The top stories in the Norwalk Reflector-Herald on this date in 1919:
New factory for Norwalk via Kiwanians
Norwalk has another new industry thanks to the energy of the Kiwanis Club.
Moshontz Brothers, a going concern of Cleveland, have leased the entire 3rd floor of the Stewart building — the postoffice block — for a term of years indicating permanency, and will manufacture high class dresses and gowns for ladies.
They will start with a capacity for 75 employees. They now have a busy plant in Cleveland, but labor troubles in the large cities are so constant that they are seeking relief by coming to the smaller American centers like Norwalk. Sandusky was flirting desperately with the concern through her chamber of commerce, but conditions were far better in Norwalk than the bay town, according to the manufacturers, and they decided to come here. The matter has been in abeyance for several days, but has been kept strictly on the Q.T. till clinched.
This is the second factory the energetic Kiwanians have landed for their home town; the Domestic Motor Co. branch here is working to capacity and well pleased. And another factory is on the string that may come to light in a few days that will make the folks sit up and take notice.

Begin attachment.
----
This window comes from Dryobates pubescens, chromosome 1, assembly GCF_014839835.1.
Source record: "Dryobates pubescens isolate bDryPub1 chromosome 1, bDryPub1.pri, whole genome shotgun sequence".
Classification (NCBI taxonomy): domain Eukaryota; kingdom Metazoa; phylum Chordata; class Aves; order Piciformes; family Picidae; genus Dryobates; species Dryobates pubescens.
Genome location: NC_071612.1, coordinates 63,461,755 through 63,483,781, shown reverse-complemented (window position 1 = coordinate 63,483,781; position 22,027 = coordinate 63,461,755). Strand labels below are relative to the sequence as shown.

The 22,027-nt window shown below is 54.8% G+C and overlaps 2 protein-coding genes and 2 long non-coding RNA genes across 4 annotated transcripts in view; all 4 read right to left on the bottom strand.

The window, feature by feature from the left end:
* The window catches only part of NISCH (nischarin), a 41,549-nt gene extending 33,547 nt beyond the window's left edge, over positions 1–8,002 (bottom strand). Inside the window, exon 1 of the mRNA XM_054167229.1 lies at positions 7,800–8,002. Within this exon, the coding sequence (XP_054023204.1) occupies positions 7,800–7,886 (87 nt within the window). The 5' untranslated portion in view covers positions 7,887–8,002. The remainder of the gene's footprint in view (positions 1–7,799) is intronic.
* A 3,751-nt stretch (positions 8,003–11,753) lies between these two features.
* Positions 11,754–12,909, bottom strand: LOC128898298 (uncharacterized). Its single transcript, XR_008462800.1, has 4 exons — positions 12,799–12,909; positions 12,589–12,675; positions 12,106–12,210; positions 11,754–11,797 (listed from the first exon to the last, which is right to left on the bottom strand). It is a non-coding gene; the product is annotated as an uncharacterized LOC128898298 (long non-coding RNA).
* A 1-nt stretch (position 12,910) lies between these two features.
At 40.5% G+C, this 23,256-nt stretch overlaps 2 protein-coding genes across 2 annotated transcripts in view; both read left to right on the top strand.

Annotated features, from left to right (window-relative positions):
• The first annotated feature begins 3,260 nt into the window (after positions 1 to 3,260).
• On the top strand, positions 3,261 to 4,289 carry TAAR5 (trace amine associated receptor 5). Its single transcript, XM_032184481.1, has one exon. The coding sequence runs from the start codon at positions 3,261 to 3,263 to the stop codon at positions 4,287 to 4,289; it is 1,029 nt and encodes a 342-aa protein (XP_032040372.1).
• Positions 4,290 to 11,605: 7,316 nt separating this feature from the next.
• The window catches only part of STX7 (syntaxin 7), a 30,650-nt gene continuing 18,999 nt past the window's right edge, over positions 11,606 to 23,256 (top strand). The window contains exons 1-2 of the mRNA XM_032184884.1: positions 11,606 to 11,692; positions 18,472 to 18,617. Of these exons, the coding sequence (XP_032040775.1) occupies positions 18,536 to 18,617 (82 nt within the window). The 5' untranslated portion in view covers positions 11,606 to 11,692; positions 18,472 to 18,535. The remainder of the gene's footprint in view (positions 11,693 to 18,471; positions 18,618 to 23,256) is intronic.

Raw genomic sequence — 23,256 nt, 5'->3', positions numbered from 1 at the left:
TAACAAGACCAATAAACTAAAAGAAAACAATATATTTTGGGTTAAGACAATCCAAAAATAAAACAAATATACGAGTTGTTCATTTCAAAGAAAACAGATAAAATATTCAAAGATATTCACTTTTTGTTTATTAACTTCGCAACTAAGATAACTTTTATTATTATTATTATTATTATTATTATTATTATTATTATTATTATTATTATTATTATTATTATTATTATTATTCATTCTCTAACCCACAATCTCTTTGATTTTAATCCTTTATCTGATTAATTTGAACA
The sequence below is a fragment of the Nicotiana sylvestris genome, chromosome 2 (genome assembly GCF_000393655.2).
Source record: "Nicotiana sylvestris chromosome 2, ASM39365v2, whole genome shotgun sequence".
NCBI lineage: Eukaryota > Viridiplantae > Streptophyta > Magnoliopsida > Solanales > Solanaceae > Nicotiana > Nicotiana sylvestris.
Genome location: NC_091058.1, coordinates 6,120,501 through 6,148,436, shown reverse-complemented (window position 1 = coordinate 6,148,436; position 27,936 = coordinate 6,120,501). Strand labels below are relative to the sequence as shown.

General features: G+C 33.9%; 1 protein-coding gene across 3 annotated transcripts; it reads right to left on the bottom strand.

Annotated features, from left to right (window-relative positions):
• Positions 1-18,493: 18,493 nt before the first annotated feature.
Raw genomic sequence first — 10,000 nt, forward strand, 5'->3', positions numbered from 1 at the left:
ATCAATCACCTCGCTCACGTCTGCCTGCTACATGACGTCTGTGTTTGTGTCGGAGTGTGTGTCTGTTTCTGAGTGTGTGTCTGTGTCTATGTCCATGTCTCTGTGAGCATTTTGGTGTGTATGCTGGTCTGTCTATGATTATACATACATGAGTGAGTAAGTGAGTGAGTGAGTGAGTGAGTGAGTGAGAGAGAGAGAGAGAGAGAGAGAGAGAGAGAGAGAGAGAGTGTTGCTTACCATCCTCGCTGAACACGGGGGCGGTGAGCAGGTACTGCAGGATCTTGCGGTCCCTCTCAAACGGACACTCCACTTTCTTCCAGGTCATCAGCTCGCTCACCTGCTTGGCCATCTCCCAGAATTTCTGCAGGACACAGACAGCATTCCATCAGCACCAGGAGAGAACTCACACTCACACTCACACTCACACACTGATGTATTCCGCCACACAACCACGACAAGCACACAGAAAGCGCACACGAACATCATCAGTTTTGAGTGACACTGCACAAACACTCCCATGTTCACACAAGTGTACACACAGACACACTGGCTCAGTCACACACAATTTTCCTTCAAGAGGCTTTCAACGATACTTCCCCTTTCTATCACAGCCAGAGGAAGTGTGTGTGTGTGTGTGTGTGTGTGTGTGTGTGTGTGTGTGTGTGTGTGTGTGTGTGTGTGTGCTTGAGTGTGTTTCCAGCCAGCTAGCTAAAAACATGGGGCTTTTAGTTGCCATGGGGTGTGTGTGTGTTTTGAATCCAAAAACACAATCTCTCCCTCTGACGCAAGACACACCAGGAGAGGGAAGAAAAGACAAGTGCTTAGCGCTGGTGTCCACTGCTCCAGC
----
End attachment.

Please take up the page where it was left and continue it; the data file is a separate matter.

Whereabouts of Berlin Heights girl unknown
The entire village was greatly shocked Monday morning to learn of the disappearance of Miss Margaret Van Norman, sixteen-year-old daughter of Mr. and Mrs. J.S. Van Norman of this place, sometime during Sunday night, says the Berlin Call.
The parents are both nearly distracted by the disappearance of the girl and are making every effort to locate her, and the mother, who is an invalid, will no doubt suffer serious results from the shock.
No clue was left except a note that was found on Monday.
Boy’s leg broken when he is hit by automobile
Edwin C., the twelve year old son of Mr. and Mrs. M.C. Zurcher of Chatham Street, suffered a broken leg and severe bruises about the head and the body last night when he was struck by an automobile on Milan Street in front of the Orr and Suhr grocery. The driver of the car, whose name could not be ascertained, stopped the car and took the boy to the office of Dr. E.N. Hawley, where the broken leg was set.
C.V. Mack buys news agency of Geo. Haas
It was announced this morning that George Haas has sold his news stand agency here to Charles V. Mack.
The transaction becomes effective on next Monday. Mr. Haas has conducted the establishment for the last six years. With practically no patronage at the outset, Mr. Haas has built an excellent business. Besides handling basically all the outside newspapers and a large percent of the magazines sold here, Mr. Haas has developed a strong demand for tobacco, cutlery, stationery and other goods.
Coming Thursday — Sept. 13, 1919: Automobile crashes against tractor
— Compiled by Andy Prutsok